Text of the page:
Review: I Am Guilty / 8th Detroit Dance Race / Greektown, Detroit

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Rachael Ahn Harbert in ‘I Am Guilty’. Photo (c) Scott Lipiec.

By David Benoit Mohan
 “I am guilty”
Choreography by Rachael Ahn Harbert
Performed by Rachael Ahn Harbert (dancer) and Matt Daher (percussionist) at the 8th Detroit Dance Race held at artLabJ, Feb. 22, 2014, 7:00 p.m.

I had the privilege to attend last night’s performance of Rachael Ahn Harbert’s piece, “I am guilty,” a poetic essay on the societal imposition of guilt upon those who violate those cultural norms which in themselves have no moral value.

The dance truly started before the music began with the staging of the “crime-” that of the dancer eating a slice of cake, downstage centre, the implication being that the consumption of sweets is forbidden to her (because of her profession). 

This. Now. Photo (c) Scott Lipiec

This. Now. Photo (c) Scott Lipiec

 

In the distinctive mise-en-scène, percussion instruments line stage right, from snare and base upstage, to toms at centre to cymbals downstage. They are played in that order by a male protagonist in red flannel pyjamas. The female dancer is upstage left, standing in a zinc bucket against a white square pillar, red paint on the palms of her hands. She  realises that she is caught “red-handed,” in breaking the code of her micro-culture, and stands trembling in her bucket, child-like in a white dress. Guilt thunders down upon her, the state of her heart echoed in the percussion’s tremulous and cacaphonic dissonance. In a series of eloquent contractions, the full horror of what she has done becomes internalised, with attendant revulsion and self loathing. The guilt is overpowering. She forcibly silences the strident drums of remorse, that she may think with clarity.

It is then that revelation occurs. In an almost Kantian metaphor, she realises the superficiality of anti-normative culpability, wiping the red stain off her hands onto her white dress, and understands that she has no need for “self-contempt and inner abhorrence, [sic]” not having violated the moral law. What followed was a satirical farce born out of this new-found illumination. Mocking the expressions of former guilt, with heart resounding in the lightness of cymbals, she is able to resolve her erstwhile conflict.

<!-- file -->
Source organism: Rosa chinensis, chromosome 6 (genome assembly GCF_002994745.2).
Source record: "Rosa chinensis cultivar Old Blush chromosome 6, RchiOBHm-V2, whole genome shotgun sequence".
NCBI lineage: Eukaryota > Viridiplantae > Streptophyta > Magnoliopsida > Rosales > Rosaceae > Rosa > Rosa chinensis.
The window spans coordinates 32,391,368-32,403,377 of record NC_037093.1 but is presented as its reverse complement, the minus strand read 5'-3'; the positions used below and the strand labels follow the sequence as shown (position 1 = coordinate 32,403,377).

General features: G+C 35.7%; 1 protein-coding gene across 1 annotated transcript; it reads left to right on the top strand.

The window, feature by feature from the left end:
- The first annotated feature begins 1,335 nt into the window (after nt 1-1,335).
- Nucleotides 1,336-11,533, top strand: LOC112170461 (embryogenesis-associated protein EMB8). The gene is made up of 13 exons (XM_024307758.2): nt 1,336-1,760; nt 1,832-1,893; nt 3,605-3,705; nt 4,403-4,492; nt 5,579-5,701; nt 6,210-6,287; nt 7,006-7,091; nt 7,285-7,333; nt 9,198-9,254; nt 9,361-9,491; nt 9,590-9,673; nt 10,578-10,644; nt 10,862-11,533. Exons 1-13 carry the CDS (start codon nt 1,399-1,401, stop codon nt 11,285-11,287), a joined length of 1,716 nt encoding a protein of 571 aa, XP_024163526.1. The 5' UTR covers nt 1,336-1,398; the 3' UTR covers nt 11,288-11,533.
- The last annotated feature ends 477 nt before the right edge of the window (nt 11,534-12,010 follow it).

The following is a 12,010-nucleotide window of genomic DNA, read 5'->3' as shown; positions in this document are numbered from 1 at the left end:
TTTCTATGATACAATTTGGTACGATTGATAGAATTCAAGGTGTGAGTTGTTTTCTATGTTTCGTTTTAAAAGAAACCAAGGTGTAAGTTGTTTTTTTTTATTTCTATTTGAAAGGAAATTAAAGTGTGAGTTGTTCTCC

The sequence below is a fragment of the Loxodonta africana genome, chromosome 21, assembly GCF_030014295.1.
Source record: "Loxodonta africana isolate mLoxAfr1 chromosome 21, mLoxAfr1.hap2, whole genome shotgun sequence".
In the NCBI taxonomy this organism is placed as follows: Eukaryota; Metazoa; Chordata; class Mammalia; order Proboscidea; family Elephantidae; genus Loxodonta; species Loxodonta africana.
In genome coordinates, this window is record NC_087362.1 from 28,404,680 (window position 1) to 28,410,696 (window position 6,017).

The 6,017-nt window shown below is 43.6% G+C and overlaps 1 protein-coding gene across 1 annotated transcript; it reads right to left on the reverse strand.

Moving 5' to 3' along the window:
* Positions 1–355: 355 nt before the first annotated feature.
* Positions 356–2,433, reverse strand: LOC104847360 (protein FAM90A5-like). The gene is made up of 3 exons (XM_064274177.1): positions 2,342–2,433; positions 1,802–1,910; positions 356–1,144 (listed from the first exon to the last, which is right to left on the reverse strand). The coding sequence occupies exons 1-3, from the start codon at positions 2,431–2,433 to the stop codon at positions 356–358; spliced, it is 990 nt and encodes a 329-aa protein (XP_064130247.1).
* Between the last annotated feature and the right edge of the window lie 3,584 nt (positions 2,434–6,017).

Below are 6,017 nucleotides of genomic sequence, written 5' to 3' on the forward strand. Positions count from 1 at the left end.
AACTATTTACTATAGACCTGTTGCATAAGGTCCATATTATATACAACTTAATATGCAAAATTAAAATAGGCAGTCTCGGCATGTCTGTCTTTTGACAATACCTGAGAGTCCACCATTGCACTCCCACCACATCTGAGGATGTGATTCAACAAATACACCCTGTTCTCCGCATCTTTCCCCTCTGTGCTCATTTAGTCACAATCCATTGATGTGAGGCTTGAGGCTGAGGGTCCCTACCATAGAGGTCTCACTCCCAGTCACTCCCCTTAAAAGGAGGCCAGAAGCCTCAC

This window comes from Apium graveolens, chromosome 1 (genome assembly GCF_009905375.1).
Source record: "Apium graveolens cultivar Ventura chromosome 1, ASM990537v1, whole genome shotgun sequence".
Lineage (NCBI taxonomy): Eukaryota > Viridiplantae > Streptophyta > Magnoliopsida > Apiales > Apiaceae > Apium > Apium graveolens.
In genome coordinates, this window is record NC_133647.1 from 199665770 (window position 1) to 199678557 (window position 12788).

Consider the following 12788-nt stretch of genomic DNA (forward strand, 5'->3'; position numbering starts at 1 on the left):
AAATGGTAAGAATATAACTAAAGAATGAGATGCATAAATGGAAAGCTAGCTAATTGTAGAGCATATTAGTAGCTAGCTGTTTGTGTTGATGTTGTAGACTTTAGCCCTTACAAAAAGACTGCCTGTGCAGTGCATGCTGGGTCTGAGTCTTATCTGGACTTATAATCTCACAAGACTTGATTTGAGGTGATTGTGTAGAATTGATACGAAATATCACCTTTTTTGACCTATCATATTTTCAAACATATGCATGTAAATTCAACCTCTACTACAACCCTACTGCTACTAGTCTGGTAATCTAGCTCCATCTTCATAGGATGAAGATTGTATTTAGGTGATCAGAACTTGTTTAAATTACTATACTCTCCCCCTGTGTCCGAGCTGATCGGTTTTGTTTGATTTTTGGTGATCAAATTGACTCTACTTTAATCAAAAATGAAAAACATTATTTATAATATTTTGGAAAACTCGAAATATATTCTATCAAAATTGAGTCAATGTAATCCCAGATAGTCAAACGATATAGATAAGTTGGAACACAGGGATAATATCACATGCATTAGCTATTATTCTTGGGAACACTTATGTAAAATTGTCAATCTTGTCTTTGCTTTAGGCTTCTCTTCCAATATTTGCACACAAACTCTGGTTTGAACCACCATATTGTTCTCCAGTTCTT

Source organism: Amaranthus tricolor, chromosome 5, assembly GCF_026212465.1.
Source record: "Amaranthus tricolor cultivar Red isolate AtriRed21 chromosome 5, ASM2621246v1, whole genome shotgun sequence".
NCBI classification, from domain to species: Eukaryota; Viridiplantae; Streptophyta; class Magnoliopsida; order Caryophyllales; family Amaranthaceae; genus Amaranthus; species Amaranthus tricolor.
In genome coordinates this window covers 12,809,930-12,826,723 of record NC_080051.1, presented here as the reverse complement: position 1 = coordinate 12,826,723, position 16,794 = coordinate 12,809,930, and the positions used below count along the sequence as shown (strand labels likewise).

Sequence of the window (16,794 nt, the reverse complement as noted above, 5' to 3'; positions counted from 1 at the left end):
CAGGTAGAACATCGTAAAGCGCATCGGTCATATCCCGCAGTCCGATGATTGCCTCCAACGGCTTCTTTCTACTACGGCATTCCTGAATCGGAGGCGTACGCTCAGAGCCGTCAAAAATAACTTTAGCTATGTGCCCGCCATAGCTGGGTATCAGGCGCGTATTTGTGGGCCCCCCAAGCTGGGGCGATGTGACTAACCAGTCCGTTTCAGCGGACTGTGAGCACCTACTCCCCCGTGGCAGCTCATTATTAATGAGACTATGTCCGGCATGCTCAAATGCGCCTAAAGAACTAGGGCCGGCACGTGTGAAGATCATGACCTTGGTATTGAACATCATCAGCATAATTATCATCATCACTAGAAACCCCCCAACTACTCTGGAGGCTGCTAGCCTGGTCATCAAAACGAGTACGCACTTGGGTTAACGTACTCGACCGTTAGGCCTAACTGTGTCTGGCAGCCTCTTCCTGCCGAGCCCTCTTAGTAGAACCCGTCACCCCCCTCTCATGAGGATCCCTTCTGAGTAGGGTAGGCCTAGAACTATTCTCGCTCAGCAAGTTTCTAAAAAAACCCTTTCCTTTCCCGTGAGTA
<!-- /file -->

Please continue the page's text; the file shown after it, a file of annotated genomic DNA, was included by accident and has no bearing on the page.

The last choreographic idea was pure genius. The dancer becomes aware that the percussionist is slowly approaching the remnants of the cake. This can be interpreted in two different ways, and the fact that Ms. Harbert is able to fully develop each of these themes in closing the piece is testament to her intelligence and skill as a choreographer:

1.) There are still remnants of the cake, representing decisions in her future life as to whether or not she will continue to follow societal norms which have no intrinsic merit

2.) There develops a mother-child relationship between herself and the percussionist, as she tries to stop him from eating the cake.

Vying. Photo (c) Scott Lipiec

Vying. Photo (c) Scott Lipiec

Is she blindly reverting to the micro-environment’s imposed values as she tries to prevent him from committing an “artificial” crime? If so, there is inherent hypocrisy, as her dress is still smeared with the red paint of guilt.  

 

 

 

In the final sequence, both she and the child-figure of the percussionist run towards the cake, each either with complete disregard for the other OR, which is more likely, in competition with each other.

Who will get there first? Photo (c) Scott Lipiec

Who will get there first? Photo (c) Scott Lipiec

Regardless of which view one puts upon the ending, both are hopeful interpretations, as in both instances, de-individualism has given way to actualisation.  It was a brilliant piece, and as with the rest of this artist’s oeuvre, it evinces a high calibre of talent in the genre of experimental dance theatre. Rachael Ahn Harbert’s star is rising.

David Benoit Mohan, B.A., M.S., M.D., D.A.B.F.M., D.A.B.I.M.
Chevalier, Ordre des Palmes Académiques (Republic of France)

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